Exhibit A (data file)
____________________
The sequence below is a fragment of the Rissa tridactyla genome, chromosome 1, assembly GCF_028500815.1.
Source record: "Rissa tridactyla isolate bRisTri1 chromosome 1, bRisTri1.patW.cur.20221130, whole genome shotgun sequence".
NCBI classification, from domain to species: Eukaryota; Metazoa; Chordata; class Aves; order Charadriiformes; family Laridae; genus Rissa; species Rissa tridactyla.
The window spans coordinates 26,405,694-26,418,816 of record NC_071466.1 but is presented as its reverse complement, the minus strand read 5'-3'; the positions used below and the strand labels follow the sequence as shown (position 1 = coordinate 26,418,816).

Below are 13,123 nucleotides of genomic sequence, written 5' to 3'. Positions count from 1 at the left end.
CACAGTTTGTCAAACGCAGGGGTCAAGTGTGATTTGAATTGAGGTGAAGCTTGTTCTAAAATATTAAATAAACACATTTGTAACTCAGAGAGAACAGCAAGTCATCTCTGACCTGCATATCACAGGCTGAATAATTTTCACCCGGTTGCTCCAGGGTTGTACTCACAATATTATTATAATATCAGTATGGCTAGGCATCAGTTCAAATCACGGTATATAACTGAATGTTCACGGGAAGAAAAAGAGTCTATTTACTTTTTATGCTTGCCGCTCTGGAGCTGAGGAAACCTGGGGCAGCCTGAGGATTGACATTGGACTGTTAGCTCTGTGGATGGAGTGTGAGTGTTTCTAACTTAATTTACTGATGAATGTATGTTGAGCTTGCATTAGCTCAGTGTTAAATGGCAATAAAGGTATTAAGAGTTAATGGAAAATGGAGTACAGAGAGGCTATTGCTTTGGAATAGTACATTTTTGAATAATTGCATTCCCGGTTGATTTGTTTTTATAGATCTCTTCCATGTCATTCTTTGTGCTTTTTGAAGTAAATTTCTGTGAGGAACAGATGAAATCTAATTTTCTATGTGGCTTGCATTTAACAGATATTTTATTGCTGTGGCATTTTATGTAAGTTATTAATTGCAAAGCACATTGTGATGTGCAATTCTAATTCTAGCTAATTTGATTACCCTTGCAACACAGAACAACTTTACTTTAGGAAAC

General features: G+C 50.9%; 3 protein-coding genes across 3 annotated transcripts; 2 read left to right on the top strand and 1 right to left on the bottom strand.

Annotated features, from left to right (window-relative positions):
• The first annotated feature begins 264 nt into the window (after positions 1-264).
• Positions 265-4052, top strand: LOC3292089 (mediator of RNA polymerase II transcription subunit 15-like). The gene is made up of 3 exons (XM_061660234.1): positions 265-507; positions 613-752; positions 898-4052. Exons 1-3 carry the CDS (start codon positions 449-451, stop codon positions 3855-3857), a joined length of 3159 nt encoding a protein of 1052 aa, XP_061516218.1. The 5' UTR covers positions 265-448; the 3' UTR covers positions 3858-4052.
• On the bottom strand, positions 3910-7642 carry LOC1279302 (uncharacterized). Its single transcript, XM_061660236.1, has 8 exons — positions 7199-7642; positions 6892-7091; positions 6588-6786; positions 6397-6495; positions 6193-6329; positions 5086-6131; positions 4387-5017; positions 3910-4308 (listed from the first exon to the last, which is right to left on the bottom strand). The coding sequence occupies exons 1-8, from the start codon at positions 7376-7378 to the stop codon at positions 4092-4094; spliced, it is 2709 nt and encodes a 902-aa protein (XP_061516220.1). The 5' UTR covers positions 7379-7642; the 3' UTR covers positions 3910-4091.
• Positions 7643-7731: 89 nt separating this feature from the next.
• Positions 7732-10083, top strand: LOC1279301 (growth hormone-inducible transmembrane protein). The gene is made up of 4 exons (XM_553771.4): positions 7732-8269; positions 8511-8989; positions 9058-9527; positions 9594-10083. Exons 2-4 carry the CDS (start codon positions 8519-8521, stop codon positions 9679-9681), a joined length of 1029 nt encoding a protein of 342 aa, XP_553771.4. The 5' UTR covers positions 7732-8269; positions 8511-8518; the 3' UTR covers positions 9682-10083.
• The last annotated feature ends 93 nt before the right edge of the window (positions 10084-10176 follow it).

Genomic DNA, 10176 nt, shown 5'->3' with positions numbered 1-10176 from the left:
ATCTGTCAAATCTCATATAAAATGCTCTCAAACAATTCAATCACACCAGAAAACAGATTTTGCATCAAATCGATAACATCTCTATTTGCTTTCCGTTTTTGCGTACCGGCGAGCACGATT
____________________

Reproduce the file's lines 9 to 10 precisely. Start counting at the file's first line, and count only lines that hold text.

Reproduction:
• The first annotated feature begins 264 nt into the window (after positions 1-264).
• Positions 265-4052, top strand: LOC3292089 (mediator of RNA polymerase II transcription subunit 15-like). The gene is made up of 3 exons (XM_061660234.1): positions 265-507; positions 613-752; positions 898-4052. Exons 1-3 carry the CDS (start codon positions 449-451, stop codon positions 3855-3857), a joined length of 3159 nt encoding a protein of 1052 aa, XP_061516218.1. The 5' UTR covers positions 265-448; the 3' UTR covers positions 3858-4052.